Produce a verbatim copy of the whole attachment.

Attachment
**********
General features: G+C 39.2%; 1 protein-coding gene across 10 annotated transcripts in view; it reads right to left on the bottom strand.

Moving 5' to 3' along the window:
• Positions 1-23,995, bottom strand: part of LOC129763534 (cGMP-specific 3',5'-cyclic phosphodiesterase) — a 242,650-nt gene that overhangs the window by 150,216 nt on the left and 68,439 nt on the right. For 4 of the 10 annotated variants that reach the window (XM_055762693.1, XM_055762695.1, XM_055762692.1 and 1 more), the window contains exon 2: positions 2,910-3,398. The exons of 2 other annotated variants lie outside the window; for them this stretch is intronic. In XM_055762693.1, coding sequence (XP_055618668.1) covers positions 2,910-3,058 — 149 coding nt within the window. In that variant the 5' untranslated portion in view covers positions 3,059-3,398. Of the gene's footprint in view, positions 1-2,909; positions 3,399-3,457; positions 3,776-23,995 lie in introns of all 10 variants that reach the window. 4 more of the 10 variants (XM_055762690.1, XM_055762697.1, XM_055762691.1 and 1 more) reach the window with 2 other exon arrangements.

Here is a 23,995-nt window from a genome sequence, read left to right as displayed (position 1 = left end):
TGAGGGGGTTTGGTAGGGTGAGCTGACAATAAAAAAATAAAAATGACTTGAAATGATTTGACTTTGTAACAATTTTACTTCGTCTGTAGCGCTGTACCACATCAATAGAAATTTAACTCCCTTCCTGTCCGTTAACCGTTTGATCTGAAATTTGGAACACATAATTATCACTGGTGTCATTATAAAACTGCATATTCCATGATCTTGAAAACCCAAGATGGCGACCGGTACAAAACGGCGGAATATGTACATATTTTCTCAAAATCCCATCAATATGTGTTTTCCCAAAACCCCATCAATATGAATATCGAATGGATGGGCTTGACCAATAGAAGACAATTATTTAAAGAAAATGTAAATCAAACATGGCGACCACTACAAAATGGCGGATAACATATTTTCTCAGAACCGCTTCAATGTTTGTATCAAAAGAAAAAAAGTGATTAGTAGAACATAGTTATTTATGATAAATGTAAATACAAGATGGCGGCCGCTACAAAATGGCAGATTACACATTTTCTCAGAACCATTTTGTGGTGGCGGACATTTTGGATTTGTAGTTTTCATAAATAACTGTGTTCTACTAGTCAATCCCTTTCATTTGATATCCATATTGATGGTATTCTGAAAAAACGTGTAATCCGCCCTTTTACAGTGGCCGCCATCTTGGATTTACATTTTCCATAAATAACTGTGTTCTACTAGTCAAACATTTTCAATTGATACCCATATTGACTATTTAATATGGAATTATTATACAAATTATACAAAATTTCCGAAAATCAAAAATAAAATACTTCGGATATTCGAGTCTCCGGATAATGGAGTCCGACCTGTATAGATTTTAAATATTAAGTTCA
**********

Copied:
General features: G+C 39.2%; 1 protein-coding gene across 10 annotated transcripts in view; it reads right to left on the bottom strand.

Moving 5' to 3' along the window:
• Positions 1-23,995, bottom strand: part of LOC129763534 (cGMP-specific 3',5'-cyclic phosphodiesterase) — a 242,650-nt gene that overhangs the window by 150,216 nt on the left and 68,439 nt on the right. For 4 of the 10 annotated variants that reach the window (XM_055762693.1, XM_055762695.1, XM_055762692.1 and 1 more), the window contains exon 2: positions 2,910-3,398. The exons of 2 other annotated variants lie outside the window; for them this stretch is intronic. In XM_055762693.1, coding sequence (XP_055618668.1) covers positions 2,910-3,058 — 149 coding nt within the window. In that variant the 5' untranslated portion in view covers positions 3,059-3,398. Of the gene's footprint in view, positions 1-2,909; positions 3,399-3,457; positions 3,776-23,995 lie in introns of all 10 variants that reach the window. 4 more of the 10 variants (XM_055762690.1, XM_055762697.1, XM_055762691.1 and 1 more) reach the window with 2 other exon arrangements.

Here is a 23,995-nt window from a genome sequence, read left to right as displayed (position 1 = left end):
TGAGGGGGTTTGGTAGGGTGAGCTGACAATAAAAAAATAAAAATGACTTGAAATGATTTGACTTTGTAACAATTTTACTTCGTCTGTAGCGCTGTACCACATCAATAGAAATTTAACTCCCTTCCTGTCCGTTAACCGTTTGATCTGAAATTTGGAACACATAATTATCACTGGTGTCATTATAAAACTGCATATTCCATGATCTTGAAAACCCAAGATGGCGACCGGTACAAAACGGCGGAATATGTACATATTTTCTCAAAATCCCATCAATATGTGTTTTCCCAAAACCCCATCAATATGAATATCGAATGGATGGGCTTGACCAATAGAAGACAATTATTTAAAGAAAATGTAAATCAAACATGGCGACCACTACAAAATGGCGGATAACATATTTTCTCAGAACCGCTTCAATGTTTGTATCAAAAGAAAAAAAGTGATTAGTAGAACATAGTTATTTATGATAAATGTAAATACAAGATGGCGGCCGCTACAAAATGGCAGATTACACATTTTCTCAGAACCATTTTGTGGTGGCGGACATTTTGGATTTGTAGTTTTCATAAATAACTGTGTTCTACTAGTCAATCCCTTTCATTTGATATCCATATTGATGGTATTCTGAAAAAACGTGTAATCCGCCCTTTTACAGTGGCCGCCATCTTGGATTTACATTTTCCATAAATAACTGTGTTCTACTAGTCAAACATTTTCAATTGATACCCATATTGACTATTTAATATGGAATTATTATACAAATTATACAAAATTTCCGAAAATCAAAAATAAAATACTTCGGATATTCGAGTCTCCGGATAATGGAGTCCGACCTGTATAGATTTTAAATATTAAGTTCA